Dentures are sets of artificial teeth that replace missing teeth. Some removable dentures replace all the teeth in the upper or lower jaw, or both. This type is called a complete denture. Other dentures may replace just some teeth. This type is called a partial denture or a bridge.
Complete dentures rest on top of the gums. Another type of denture, called dental implants, are attached to metal posts that are set beneath the gum, in the bones of the jaw. Implants offer a stronger bite and won't slip. They are usually put in by dentists and oral surgeons who have special training.
Dentures give you many of the benefits of a full set of teeth. They help restore your ability to bite and chew food. They can help you speak more clearly. And having dentures can improve the shape of your jawline and give you a natural smile.
Getting dentures can take time. Your damaged or decayed teeth will be removed. The gums and the jaw will need to heal. Then your dentist will make a model of your teeth to make sure your dentures fit well in your mouth.
Getting used to dentures can take a while. At first, you'll be aware of a new feeling in your mouth. Biting and chewing your food and even talking may seem a little different. But soon they'll feel like a natural part of your mouth. Your dentist will adjust your dentures from time to time to help them continue to fit well.
Care for your dentures as you would care for your natural teeth. Plaque, a thin film of bacteria, can form on the surface of your dentures and gums. Keeping your dentures and gums clean can help prevent discomfort, infection, and bad breath.
To care for your dentures every day:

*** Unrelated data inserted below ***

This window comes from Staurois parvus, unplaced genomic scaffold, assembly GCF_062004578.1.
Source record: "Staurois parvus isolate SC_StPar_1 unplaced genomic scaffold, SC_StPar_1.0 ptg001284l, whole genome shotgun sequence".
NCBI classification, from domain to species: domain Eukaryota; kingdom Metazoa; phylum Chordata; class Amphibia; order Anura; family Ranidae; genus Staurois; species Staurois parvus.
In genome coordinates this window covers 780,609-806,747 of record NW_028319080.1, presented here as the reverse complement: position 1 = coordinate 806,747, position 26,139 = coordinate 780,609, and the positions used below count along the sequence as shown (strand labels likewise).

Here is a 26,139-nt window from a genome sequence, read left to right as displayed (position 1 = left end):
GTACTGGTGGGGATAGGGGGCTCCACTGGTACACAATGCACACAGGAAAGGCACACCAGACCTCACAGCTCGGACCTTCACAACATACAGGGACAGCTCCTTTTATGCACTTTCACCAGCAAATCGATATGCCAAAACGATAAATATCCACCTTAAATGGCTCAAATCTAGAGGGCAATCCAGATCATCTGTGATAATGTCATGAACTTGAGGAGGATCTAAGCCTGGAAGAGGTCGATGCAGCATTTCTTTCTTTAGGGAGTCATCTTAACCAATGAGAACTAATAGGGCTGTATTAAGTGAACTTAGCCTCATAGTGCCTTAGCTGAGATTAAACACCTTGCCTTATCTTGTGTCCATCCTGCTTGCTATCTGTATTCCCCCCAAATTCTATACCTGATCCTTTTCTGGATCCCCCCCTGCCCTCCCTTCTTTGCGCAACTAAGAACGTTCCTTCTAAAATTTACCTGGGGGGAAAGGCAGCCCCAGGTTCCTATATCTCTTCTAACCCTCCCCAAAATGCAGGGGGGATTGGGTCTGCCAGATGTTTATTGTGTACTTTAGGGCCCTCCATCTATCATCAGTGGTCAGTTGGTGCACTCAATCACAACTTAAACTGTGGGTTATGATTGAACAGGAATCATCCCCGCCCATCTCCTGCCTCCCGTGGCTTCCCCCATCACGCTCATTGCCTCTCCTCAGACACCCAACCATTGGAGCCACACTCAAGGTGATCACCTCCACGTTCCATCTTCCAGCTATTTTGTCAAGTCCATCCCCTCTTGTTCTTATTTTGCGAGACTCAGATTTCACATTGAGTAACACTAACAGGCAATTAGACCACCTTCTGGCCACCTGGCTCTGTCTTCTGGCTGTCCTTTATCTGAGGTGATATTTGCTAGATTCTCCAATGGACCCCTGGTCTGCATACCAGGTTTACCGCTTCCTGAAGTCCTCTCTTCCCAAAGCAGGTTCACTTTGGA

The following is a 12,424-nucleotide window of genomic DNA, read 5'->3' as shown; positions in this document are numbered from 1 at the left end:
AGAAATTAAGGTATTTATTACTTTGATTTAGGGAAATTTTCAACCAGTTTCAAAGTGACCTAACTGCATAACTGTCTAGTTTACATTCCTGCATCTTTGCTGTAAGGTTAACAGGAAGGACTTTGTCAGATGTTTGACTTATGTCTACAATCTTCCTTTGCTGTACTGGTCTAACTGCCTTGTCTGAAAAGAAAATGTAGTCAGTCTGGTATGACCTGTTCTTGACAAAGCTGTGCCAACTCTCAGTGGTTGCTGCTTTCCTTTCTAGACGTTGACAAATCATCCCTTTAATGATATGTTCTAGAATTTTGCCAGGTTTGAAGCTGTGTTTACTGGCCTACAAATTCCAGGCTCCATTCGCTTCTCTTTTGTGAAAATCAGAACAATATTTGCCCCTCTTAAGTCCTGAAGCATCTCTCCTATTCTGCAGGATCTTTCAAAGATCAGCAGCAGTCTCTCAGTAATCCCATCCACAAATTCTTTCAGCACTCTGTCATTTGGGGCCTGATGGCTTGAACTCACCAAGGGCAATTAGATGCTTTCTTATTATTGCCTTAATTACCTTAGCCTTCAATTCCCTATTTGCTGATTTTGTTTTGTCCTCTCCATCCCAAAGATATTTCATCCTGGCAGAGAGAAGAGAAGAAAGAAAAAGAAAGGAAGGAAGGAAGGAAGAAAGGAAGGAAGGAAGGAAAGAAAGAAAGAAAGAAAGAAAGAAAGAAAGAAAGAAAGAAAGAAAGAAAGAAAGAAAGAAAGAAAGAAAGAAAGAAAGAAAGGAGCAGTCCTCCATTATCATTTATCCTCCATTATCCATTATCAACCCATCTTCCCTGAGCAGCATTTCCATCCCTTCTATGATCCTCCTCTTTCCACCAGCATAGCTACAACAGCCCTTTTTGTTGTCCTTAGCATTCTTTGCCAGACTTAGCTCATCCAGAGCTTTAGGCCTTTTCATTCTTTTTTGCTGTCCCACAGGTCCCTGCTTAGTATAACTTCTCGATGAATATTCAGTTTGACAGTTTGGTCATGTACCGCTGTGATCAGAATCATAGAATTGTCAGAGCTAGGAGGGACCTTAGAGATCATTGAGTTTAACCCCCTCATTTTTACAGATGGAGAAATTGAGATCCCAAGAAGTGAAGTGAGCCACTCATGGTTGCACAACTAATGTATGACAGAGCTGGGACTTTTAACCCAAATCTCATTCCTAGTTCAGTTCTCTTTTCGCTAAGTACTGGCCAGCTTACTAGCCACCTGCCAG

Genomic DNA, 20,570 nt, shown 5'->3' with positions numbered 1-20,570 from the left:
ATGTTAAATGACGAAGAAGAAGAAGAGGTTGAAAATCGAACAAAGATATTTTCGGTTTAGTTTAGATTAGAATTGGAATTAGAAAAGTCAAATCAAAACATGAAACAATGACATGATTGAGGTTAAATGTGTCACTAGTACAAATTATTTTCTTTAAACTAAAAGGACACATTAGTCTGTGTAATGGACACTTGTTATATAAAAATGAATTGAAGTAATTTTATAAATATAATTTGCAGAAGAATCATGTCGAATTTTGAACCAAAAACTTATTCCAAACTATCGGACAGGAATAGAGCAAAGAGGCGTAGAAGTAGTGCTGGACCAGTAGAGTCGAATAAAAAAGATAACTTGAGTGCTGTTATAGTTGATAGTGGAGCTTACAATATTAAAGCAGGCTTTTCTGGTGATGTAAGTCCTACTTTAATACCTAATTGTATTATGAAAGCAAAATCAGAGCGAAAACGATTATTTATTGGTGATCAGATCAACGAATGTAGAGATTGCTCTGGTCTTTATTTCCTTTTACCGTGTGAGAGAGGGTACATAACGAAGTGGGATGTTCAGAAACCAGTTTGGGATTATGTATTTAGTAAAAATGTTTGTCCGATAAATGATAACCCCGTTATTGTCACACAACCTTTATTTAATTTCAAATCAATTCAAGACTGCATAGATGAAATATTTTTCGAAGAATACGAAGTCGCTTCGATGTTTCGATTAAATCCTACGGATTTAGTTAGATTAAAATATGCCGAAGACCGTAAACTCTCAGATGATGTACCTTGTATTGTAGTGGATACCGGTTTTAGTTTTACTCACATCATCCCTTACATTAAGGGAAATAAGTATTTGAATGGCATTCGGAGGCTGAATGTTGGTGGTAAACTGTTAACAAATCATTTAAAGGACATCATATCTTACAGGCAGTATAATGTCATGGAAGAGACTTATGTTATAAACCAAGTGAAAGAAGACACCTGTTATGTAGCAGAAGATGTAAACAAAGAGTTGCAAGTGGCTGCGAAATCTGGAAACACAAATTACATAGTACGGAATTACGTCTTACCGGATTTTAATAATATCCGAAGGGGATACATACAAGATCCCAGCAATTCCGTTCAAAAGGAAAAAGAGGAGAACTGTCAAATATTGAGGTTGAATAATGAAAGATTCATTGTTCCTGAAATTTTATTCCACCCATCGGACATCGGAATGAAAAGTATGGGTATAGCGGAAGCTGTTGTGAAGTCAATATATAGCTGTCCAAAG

To care for your mouth every day:
If you have denture implants, you can care for them just like you would your original teeth.
See your dentist as often as he or she recommends.
Don't use dentures that are too big, that click when you eat, or that don't feel good. If they still give you trouble after the first few weeks, talk to your dentist about fitting them again. Don't try to "fix" your dentures yourself.
The shape of your gums and the bones in your jaw can change over time. Your dentures may lose their fit. A denture adhesive may help hold them in place for a while, but dentures that fit well shouldn't need an adhesive. Getting your dentures adjusted regularly can help ensure a snug fit.
Daily use can wear dentures out. You may have to replace them about every 5 years.
Watch closely for changes in your health, and be sure to contact your dentist if:
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Current as of: May 12, 2017
Adam Husney, MD - Family Medicine
& Martin J. Gabica, MD - Family Medicine & A. Evan Eyler, MD, MPH - Family Medicine, Psychiatry
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